COLUMBUS (WCMH) – As next week’s deadline quickly approaches, Ohio Lt. Gov. Jon Husted is urging voters to get their mail-in ballots for the primary election in the mail.
During Friday’s coronavirus briefing at the statehouse, Husted said votes will start being counted this Tuesday, April 28.
According to Husted, Ohio Secretary of State Frank LaRose said 1.7 million voters in Ohio have requested mail-in ballots, but the state has received only 1 million of the ballots.
“We know there are 700,000 ballots out there that haven’t been returned yet, and it’s time to get that done,” Husted said.
Husted also stressed that in addition to the presidential primary, there are 482 local issues that appear on ballots across the state, issues which affect local schools and libraries.
“These things matter,” he said. “I know this and Frank LaRose knows this. There are so many elections every year that are literally decided by one vote. There are hundreds of elections that I know of over the course of time that I was Secretary of State and Frank has been there, that these elections are decided by one vote or tied, so get that ballot in. Make your voice heard.”
The deadline for ballot applications is noon on Saturday, April 25. Applications filed after that will not receive a ballot.
All ballots must be postmarked by Monday, April 27, and received by the voter’s county board of elections by May 8. Voters can hand deliver ballots to the local board of elections no later than 7:30 p.m. on Tuesday, April 28.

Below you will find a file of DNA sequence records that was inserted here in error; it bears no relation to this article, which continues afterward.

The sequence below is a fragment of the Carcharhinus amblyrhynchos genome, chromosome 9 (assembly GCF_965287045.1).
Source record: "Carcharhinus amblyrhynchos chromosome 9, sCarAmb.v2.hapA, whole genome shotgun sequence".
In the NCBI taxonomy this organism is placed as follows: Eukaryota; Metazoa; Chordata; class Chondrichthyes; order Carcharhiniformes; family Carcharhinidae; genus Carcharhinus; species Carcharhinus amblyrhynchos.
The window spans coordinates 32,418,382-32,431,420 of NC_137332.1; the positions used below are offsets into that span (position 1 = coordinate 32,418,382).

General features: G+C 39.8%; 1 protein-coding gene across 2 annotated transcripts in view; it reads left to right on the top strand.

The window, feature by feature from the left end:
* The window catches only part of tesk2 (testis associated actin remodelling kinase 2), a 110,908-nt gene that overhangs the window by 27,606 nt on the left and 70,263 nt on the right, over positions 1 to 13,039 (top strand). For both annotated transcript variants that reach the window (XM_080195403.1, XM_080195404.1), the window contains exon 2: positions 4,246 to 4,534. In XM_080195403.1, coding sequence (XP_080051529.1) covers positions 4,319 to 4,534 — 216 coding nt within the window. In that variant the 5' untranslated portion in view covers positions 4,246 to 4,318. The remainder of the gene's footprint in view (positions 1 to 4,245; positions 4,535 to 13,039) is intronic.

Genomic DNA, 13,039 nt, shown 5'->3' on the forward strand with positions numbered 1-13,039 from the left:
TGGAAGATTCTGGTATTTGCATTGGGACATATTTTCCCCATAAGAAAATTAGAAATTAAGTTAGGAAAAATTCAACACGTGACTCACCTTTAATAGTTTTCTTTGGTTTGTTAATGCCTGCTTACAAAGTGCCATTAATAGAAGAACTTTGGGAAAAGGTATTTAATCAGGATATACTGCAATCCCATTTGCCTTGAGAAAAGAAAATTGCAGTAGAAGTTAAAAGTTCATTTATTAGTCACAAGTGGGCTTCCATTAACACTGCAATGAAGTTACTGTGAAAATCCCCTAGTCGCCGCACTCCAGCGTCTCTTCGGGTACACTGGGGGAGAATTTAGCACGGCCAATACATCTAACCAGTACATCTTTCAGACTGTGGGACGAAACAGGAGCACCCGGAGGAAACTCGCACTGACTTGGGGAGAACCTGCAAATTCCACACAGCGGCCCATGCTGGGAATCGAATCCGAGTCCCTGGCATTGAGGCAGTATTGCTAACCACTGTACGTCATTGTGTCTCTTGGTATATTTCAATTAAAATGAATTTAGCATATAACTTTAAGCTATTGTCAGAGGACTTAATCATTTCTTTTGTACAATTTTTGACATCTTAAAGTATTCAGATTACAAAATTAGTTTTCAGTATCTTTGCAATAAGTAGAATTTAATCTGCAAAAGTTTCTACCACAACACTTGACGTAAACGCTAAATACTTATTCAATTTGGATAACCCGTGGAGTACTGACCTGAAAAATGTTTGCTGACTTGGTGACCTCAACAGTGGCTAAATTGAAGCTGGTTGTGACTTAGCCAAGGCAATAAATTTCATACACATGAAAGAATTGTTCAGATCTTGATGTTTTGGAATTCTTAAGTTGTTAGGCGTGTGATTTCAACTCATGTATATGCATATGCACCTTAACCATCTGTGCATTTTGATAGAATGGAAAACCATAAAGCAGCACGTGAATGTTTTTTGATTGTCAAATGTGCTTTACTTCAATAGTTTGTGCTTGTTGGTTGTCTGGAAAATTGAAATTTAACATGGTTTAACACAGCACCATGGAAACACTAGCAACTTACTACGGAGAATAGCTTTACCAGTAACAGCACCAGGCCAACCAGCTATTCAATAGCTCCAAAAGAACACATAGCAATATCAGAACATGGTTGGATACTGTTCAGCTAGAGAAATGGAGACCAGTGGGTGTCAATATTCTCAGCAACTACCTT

“It’s getting a little late in the process, so if you want to have that security of knowing that your ballot actually is going to get there in time to be counted, know that you can also drop it off at your local board of elections,” Husted said.
Husted said provisional ballots are available at the county board of elections offices for those who filed an application for a mail-in ballot but did not receive it. Voters who did not apply for a mail-in ballot will not be able to pick up a ballot at the board of elections office.
Both Husted and Gov. Mike DeWine said it was too early to predict what voting would look like for November’s general election, but Husted did say the state has an “all of the above” election system, allowing for in-person and mail-in voting for all elections.
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